John Muir Wilderness Trail Restoration, California
- Camp and work in the heart of the John Muir Wilderness
- Explore alpine meadows and lakes
- Experience wilderness and spectacular landscape
- All meals and snacks
- Campsite eradication training and equipment by Forest Service wilderness staff
- Pack support for all tools, as well as the majority of the food and commissary
|Dates||Jul 27–Aug 2, 2014|
The Sharon Churchwell Fund is offering youth 18-25 years old a discount on this trip. Visit the Sharon Churchwell Fund page for more details.
John Muir was so moved by the alpine terrain of the Sierra Nevada that he established the Sierra Club to help protect it. One hundred years later you can still revel in the beauty of the John Muir Wilderness, which encompasses many of the areas that Muir explored in the late 1800s.
Our project will focus on restoring the wilderness character of the area adjoining the Bear Creek Trail. The trail passes through wet alpine meadows. Work will involve moving (and potentially crushing) boulders to provide materials to repair degraded trails, naturalizing unauthorized campsites, and removing unwanted fire rings. Each day we may hike a few miles to get to the work site. The work will be strenuous and physically demanding, but will also be very rewarding. The Forest Service wilderness staff will provide training on safety and equipment use and direction of our work.
Day 1: The trip begins at noon at the Bear Creek trailhead, several miles outside of Bishop, CA. We will eat lunch, get acquainted, and hike eight miles to our base camp. The elevation of the trailhead is 7,000 feet and it will be a steady, steep climb, with over 2,000 feet of elevation gain. Well worth the effort!
Days 2-3: We'll start our service work on areas adjacent to the Bear Creek Trail, following the direction of the Forest Service wilderness staff.
Day 4: Today will be a day off for resting and exploring the area surrounding our base camp. Opportunities include: day hiking along the Pacific Crest Trail, or fishing or swimming in one of the area’s many alpine lakes.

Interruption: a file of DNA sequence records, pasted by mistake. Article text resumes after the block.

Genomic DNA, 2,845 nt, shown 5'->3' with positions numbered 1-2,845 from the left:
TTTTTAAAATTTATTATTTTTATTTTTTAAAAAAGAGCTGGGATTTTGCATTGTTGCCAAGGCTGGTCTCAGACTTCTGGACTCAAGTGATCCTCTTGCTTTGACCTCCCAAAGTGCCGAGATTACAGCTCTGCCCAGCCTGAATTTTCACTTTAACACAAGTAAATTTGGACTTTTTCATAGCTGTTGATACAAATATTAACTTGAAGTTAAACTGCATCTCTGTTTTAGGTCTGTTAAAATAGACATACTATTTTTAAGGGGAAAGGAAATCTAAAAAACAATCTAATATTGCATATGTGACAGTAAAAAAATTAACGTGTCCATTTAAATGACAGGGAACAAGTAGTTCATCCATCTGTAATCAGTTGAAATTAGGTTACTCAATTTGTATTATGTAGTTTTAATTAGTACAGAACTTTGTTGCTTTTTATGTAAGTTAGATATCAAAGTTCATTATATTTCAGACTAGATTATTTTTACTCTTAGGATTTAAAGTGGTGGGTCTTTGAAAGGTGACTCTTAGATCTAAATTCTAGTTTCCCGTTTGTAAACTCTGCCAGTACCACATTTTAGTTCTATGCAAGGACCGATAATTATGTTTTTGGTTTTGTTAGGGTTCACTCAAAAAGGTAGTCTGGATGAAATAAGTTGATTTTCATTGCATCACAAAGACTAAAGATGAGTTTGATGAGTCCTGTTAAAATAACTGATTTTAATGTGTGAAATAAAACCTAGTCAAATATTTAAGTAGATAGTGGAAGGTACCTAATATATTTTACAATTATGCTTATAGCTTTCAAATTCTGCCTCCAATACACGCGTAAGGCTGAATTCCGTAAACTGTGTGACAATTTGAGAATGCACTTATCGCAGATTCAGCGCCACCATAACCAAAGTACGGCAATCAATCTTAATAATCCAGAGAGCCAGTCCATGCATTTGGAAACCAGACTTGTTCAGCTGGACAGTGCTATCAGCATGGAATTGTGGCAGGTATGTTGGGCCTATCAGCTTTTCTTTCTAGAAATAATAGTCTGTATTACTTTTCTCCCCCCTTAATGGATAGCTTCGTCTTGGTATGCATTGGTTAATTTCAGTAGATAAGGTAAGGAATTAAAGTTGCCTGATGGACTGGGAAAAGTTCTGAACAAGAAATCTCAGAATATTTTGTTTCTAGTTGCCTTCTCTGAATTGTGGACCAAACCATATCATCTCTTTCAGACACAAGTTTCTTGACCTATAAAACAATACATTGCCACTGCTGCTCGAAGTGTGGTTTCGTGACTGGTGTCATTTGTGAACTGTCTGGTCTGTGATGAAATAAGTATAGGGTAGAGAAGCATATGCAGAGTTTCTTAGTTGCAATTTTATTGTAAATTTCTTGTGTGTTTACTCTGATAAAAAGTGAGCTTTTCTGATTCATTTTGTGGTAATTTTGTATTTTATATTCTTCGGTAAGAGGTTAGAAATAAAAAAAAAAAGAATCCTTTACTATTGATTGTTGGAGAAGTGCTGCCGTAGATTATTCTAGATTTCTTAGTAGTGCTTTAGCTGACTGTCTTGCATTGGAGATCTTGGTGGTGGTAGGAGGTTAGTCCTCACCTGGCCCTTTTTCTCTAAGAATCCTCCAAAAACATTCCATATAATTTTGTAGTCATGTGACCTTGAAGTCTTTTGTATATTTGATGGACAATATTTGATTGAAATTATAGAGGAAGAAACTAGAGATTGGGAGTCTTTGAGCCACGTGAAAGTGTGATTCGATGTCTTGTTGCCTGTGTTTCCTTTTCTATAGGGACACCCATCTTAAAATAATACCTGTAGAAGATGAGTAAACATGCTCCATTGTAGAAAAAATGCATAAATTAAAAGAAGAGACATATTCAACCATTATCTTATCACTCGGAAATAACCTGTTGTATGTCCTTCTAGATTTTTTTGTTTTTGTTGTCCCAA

Days 5-6: We'll continue our service work off Bear Creek Trail.
Day 7: On our last day together, we will hike out to Bear Creek trailhead, then say our goodbyes.
Trip members are responsible for getting themselves to and from the Bear Creek trailhead. Depending on your location, you will want to fly to Northern California (San Francisco, Oakland, San Jose, or Sacramento); Southern California (Los Angeles, Ontario, or Burbank); Reno, Nevada (closest to trailhead); or Las Vegas. Exact driving directions, maps, and information about places to stay before and after the trip will be sent later. The trip leader will send out trip rosters to all participants, including each person's travel plans, and will help arrange carpooling.
Since we will be hiking out eight miles on the last day, please make your travel arrangements to return home on Sunday, August 3.
Accommodations and Food
Come with the attitude that food is part of the adventure. Trip menu planning considers that there is no refrigeration and food must be protected from animals. We provide healthy, nutritious vegetarian-friendly meals with a small amount of meat, dairy, and soy products added to ensure proper protein.
We have a group commissary, with everyone taking turns in food preparation. Before applying for the trip, people with food allergies and/or strong food preferences must contact the cook to see if accommodations are possible.